Granite Flume Trail - Lower
Path of the Granite Flume looking east from the Aqua World Rock Climbing
area - c.2011 / Donald K. Winegar - Tintic Images
The Granite Flume trail is nowadays divided into three separate
areas, upper, middle, and lower, each following the path of the old Utah Power Company water flume (also known as the Granite
flume), but now divided by sheer drops and wide spans in the rock outcroppings that were once bridged by the flume.
The path of the old flume runs on a gradual slope from just below the Stairs power plant
(about two miles up Big Cottonwood Canyon), to the mouth of the canyon along the north side.
Red line on the image above shows the original path of the Granite
Flume. Portions of the path now make up the Granite Flume trails. Map created using Google Earth - Copyright 2011 THAR & Google - Click on image for a larger view.
The original flume took water in from the tailrace or outflow at the Stairs plant, carried that water down-canyon
to a penstock that directly fed the Pelton wheel generators at Granite plant. Thus, the same water used to generate power
at two separate locations. The flume was roughly 1.5 miles long, passed over nine trestles, and through one tunnel.(1)
it's lifetime, the flume served it's original builders and subsequent owners well. That's not to say it didn't have issues.
More than once, a segment of the flume would would fail, releasing free-flowing water to cascade down carrying rocks, dirt,
and debris with it. Carving out a section of the hillside only to deposit the the material on the road or the creek bed far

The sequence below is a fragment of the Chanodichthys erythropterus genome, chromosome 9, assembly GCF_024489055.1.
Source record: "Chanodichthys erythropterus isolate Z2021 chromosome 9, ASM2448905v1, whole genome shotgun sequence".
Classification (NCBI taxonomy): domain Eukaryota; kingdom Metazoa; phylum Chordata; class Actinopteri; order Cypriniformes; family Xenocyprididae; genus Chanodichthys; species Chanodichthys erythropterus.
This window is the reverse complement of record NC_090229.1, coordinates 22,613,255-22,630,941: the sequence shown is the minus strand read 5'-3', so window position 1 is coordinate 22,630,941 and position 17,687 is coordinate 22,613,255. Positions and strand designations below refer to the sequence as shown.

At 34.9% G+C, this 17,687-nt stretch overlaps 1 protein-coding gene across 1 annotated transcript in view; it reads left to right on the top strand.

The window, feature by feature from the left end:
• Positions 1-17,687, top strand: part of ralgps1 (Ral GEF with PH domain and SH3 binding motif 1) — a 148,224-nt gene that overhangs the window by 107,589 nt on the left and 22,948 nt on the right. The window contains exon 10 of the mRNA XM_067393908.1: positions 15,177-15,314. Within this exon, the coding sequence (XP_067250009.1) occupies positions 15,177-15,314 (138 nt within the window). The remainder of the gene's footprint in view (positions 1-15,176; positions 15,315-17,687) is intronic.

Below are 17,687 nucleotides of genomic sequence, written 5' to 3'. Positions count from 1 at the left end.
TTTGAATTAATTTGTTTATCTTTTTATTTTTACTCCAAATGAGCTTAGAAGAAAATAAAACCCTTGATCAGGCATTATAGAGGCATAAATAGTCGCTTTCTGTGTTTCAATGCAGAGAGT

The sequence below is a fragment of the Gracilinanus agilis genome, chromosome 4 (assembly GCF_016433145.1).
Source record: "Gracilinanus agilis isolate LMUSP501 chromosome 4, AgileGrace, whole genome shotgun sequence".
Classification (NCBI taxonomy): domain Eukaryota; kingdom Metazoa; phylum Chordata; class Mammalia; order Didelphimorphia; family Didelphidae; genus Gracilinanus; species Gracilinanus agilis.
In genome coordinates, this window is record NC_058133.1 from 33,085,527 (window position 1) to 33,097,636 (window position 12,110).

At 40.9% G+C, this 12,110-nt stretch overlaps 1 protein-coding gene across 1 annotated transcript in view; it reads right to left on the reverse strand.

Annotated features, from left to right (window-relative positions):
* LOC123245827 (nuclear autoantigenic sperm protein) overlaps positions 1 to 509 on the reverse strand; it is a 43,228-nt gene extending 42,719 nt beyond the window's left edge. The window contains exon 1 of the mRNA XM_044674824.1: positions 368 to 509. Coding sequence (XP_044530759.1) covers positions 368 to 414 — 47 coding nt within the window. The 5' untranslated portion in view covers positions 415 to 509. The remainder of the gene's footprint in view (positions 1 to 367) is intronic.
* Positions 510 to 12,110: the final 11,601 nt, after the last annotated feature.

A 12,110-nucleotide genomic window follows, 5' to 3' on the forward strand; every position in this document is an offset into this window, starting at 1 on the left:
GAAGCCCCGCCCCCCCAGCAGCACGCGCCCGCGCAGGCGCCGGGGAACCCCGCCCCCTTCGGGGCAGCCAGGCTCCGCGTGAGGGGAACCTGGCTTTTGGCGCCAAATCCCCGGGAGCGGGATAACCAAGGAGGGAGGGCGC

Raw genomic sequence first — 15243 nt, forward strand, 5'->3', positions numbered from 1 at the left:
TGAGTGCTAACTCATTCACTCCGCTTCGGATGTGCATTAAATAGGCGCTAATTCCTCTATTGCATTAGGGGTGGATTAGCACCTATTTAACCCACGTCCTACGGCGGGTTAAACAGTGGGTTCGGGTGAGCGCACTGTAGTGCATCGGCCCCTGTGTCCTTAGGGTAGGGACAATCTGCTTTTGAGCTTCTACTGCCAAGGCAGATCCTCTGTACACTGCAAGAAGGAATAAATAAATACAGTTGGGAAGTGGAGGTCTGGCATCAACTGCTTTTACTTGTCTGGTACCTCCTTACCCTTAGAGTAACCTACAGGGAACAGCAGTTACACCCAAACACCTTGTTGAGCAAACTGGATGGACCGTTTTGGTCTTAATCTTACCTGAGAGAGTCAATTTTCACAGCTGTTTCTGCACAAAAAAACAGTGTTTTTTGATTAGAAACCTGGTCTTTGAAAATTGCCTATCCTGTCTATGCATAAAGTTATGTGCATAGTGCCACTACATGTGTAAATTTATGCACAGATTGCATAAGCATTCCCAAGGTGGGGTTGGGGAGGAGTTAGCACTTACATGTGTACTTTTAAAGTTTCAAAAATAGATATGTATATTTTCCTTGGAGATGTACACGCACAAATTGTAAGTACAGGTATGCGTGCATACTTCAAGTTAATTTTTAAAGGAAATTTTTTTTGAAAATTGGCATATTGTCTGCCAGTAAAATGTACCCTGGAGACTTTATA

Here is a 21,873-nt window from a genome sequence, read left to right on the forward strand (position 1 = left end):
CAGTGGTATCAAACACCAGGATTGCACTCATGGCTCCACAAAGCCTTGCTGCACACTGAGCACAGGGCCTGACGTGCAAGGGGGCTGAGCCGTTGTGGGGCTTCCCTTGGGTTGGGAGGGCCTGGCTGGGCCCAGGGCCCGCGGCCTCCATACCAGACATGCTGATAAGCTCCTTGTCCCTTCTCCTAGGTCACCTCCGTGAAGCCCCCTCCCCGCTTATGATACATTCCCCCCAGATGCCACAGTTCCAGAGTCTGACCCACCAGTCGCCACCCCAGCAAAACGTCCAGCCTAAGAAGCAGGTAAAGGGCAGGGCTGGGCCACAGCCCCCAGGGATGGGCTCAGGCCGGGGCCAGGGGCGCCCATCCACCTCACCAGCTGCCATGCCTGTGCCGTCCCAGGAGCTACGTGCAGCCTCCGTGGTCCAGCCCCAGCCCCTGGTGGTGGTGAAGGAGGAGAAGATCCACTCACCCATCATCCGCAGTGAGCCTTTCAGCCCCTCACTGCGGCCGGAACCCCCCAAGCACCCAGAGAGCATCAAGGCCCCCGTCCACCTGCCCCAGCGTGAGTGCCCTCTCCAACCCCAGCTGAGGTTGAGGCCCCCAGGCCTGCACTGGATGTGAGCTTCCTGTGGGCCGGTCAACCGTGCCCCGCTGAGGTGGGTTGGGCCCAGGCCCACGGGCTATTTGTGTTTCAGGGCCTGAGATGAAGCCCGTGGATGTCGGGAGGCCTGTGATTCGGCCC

It was not uncommon for small flows of water to escape the flume all along it's length. Though the drips and
trickles were of no consequence in the summer months, in the winter, these small flows would create massive icicles that would
hang from the bridgework and trestles. Sometimes dozens to over a hundred feet in length.(3)
The original flume, built in 1896 and constructed of wood, was rebuilt
and repaired a number of times over its 100+ year history. In 1998 it was replaced entirely by an underground metal pipeline,
a small portion of which followed the original flume path. Once by-passed, the old flume was dismantled. Most of the lumber
and metal being salvaged. Most that is, but not all. (More about that later.)
Getting there (Lower section trailhead)
With the building of the TAVACI subdivision on the north bench at
the mouth of Big Cottonwood Canyon, there is only one way to access the lower portion of the old Granite Flume path. The trail
is steep and switchbacks up the face of the north side foothills passing the "Tavaci Mines" and ending on the old
flumeway path at a popular rock climbing wall called "AQUA WORLD". Named, according to one of the climbers there
in April of 2011 when I was taking pictures, in honor of the old "AQUEDUCT" as they call it, that used to run right
where they and I were standing.
It is not a long
hike by any means, but as previously stated, it is up all the way, and very steep in places.
Red line on the image above shows the lower portion of the Granite
Flume trail and the penstock pipe path at the left. Also shown are the trailhead and Tavaci mine locations. Map